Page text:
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J Clin Microbiol. 2003 Apr;41(4):1386-90.

Quantitative detection of Moraxella catarrhalis in nasopharyngeal secretions by real-time PCR.

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Division of Infectious Diseases, University Children's Hospital of Zurich, CH-8032 Zurich, Switzerland.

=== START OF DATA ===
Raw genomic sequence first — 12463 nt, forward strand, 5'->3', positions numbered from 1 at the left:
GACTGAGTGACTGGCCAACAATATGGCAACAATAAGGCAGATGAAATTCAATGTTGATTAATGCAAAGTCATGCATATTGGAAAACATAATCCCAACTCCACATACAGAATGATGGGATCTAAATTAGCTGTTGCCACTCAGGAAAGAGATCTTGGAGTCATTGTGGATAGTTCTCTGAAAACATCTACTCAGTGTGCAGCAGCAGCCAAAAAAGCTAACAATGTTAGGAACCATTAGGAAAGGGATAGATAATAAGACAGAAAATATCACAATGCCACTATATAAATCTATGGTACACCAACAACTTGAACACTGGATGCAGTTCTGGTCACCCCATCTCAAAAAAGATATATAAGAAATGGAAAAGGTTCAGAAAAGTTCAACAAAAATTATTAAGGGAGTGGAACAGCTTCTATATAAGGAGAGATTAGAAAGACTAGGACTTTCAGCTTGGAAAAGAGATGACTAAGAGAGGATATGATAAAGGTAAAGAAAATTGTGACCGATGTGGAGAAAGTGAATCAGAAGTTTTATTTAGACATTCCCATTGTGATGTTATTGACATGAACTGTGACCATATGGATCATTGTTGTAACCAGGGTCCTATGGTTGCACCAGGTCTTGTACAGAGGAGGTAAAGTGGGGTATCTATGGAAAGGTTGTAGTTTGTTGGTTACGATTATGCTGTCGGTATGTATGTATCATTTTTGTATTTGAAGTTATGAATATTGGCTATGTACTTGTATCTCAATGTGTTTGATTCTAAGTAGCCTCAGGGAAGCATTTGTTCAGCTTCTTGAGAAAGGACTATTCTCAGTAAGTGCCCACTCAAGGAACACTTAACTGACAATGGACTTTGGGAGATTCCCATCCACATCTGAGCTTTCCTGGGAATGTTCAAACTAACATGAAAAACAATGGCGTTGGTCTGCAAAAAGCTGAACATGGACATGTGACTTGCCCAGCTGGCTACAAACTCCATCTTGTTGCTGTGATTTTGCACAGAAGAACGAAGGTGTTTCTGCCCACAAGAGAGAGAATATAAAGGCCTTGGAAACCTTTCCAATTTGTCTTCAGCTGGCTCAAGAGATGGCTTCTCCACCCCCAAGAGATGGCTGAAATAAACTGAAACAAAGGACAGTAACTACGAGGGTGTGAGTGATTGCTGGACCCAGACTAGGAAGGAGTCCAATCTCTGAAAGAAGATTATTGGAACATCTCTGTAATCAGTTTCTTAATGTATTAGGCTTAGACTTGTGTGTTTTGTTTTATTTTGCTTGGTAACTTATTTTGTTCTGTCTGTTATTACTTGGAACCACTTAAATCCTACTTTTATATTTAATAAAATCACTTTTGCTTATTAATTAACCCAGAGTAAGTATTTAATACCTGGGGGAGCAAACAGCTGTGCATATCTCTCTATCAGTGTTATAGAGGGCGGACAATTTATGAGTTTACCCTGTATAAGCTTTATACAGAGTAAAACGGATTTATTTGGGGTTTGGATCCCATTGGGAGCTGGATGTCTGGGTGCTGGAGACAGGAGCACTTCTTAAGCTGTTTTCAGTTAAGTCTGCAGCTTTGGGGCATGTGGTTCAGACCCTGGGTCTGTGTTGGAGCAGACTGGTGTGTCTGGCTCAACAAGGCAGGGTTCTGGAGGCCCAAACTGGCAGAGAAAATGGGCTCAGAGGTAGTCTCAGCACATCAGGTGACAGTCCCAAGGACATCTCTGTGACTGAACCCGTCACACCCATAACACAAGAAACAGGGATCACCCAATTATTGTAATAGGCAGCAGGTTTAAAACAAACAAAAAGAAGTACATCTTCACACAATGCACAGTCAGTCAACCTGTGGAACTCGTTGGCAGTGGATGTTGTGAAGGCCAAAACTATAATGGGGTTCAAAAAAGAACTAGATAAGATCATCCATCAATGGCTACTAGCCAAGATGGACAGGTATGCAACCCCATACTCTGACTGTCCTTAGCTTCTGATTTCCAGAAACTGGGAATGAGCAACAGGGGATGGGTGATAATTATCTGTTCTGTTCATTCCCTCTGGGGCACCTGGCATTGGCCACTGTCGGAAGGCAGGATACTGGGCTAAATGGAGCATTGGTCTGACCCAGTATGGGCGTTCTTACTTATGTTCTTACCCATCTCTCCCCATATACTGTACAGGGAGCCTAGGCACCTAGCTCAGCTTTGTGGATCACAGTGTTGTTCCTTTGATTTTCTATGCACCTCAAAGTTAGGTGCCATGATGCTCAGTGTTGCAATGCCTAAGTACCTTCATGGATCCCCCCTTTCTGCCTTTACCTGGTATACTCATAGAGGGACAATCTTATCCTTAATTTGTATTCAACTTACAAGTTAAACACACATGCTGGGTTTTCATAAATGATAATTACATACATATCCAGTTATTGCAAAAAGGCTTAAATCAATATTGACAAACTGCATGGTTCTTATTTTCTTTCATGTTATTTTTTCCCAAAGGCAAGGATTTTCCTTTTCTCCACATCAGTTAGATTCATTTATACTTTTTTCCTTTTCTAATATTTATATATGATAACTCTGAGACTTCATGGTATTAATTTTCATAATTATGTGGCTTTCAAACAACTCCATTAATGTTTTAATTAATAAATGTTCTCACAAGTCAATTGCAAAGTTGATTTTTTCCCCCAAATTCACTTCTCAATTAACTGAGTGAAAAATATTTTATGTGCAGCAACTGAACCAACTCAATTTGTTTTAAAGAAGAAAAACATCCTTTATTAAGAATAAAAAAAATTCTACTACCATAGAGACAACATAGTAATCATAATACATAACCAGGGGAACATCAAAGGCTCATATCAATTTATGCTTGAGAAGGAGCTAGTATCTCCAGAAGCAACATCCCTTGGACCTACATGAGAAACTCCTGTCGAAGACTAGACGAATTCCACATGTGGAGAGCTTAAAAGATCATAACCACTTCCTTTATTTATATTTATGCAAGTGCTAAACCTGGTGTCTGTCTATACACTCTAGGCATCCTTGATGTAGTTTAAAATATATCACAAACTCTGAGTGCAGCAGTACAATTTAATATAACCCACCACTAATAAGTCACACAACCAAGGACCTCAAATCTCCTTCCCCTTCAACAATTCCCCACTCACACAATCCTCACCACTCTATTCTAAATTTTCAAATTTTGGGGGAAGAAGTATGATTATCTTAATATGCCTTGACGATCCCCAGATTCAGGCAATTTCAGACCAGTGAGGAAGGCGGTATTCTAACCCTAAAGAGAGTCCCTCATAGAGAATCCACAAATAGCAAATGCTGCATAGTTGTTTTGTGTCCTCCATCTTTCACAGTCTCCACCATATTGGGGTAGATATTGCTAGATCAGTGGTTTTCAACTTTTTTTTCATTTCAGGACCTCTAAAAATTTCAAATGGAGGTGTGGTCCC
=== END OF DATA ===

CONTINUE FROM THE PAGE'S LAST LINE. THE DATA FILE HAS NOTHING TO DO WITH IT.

The recognition of Moraxella catarrhalis as an important cause of respiratory tract infections has been protracted, mainly because it is a frequent commensal organism of the upper respiratory tract and the diagnostic sensitivity of blood or pleural fluid culture is low. Given that the amount of M. catarrhalis bacteria in the upper respiratory tract may change during infection, quantification of these bacteria in nasopharyngeal secretions (NPSs) by real-time PCR may offer a suitable diagnostic approach. Using primers and a fluorescent probe specific for the copB outer membrane protein gene, we detected DNA from serial dilutions of M. catarrhalis cells corresponding to 1 to 10(6) cells. Importantly, there was no difference in the amplification efficiency when the same DNA was mixed with DNA from NPSs devoid of M. catarrhalis. The specificity of the reaction was further confirmed by the lack of amplification of DNAs from other Moraxella species, nontypeable Haemophilus influenzae, H. influenzae type b, Streptococcus pneumoniae, Streptococcus oralis, Streptococcus pyogenes, Bordetella pertussis, Corynebacterium diphtheriae, and various Neisseria species. The assay applied to NPSs from 184 patients with respiratory tract infections performed with a sensitivity of 100% and a specificity of up to 98% compared to the culture results. The numbers of M. catarrhalis organisms detected by real-time PCR correlated with the numbers detected by semiquantitative culture. This real-time PCR assay targeting the copB outer membrane protein gene provided a sensitive and reliable means for the rapid detection and quantification of M. catarrhalis in NPSs; may serve as a tool to study changes in the amounts of M. catarrhalis during lower respiratory tract infections or following vaccination against S. pneumoniae, H. influenzae, or N. meningitidis; and may be applied to other clinical samples.

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